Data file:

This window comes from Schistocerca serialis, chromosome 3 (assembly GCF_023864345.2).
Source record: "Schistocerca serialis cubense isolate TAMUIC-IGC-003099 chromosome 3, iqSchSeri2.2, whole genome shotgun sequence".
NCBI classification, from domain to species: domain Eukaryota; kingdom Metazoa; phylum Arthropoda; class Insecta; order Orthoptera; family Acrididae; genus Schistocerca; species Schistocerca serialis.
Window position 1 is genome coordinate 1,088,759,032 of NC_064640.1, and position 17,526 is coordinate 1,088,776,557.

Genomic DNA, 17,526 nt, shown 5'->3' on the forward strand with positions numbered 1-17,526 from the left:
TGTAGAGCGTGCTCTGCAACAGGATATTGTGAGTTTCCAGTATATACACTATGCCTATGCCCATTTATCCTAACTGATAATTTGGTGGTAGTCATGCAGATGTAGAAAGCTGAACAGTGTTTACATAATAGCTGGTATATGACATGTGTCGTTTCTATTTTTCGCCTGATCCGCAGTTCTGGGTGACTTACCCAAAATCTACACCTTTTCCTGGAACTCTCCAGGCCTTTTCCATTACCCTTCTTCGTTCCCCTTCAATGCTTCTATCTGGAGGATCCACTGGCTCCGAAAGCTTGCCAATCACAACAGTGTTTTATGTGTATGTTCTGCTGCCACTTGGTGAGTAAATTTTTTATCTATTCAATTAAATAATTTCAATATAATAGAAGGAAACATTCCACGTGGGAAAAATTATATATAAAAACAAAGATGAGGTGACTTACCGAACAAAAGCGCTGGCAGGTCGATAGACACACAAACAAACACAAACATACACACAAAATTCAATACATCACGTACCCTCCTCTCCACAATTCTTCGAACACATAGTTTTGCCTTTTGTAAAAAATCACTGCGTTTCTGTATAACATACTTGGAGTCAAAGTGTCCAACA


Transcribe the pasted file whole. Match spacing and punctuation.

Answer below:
This window comes from Schistocerca serialis, chromosome 3 (assembly GCF_023864345.2).
Source record: "Schistocerca serialis cubense isolate TAMUIC-IGC-003099 chromosome 3, iqSchSeri2.2, whole genome shotgun sequence".
NCBI classification, from domain to species: domain Eukaryota; kingdom Metazoa; phylum Arthropoda; class Insecta; order Orthoptera; family Acrididae; genus Schistocerca; species Schistocerca serialis.
Window position 1 is genome coordinate 1,088,759,032 of NC_064640.1, and position 17,526 is coordinate 1,088,776,557.

Genomic DNA, 17,526 nt, shown 5'->3' on the forward strand with positions numbered 1-17,526 from the left:
TGTAGAGCGTGCTCTGCAACAGGATATTGTGAGTTTCCAGTATATACACTATGCCTATGCCCATTTATCCTAACTGATAATTTGGTGGTAGTCATGCAGATGTAGAAAGCTGAACAGTGTTTACATAATAGCTGGTATATGACATGTGTCGTTTCTATTTTTCGCCTGATCCGCAGTTCTGGGTGACTTACCCAAAATCTACACCTTTTCCTGGAACTCTCCAGGCCTTTTCCATTACCCTTCTTCGTTCCCCTTCAATGCTTCTATCTGGAGGATCCACTGGCTCCGAAAGCTTGCCAATCACAACAGTGTTTTATGTGTATGTTCTGCTGCCACTTGGTGAGTAAATTTTTTATCTATTCAATTAAATAATTTCAATATAATAGAAGGAAACATTCCACGTGGGAAAAATTATATATAAAAACAAAGATGAGGTGACTTACCGAACAAAAGCGCTGGCAGGTCGATAGACACACAAACAAACACAAACATACACACAAAATTCAATACATCACGTACCCTCCTCTCCACAATTCTTCGAACACATAGTTTTGCCTTTTGTAAAAAATCACTGCGTTTCTGTATAACATACTTGGAGTCAAAGTGTCCAACA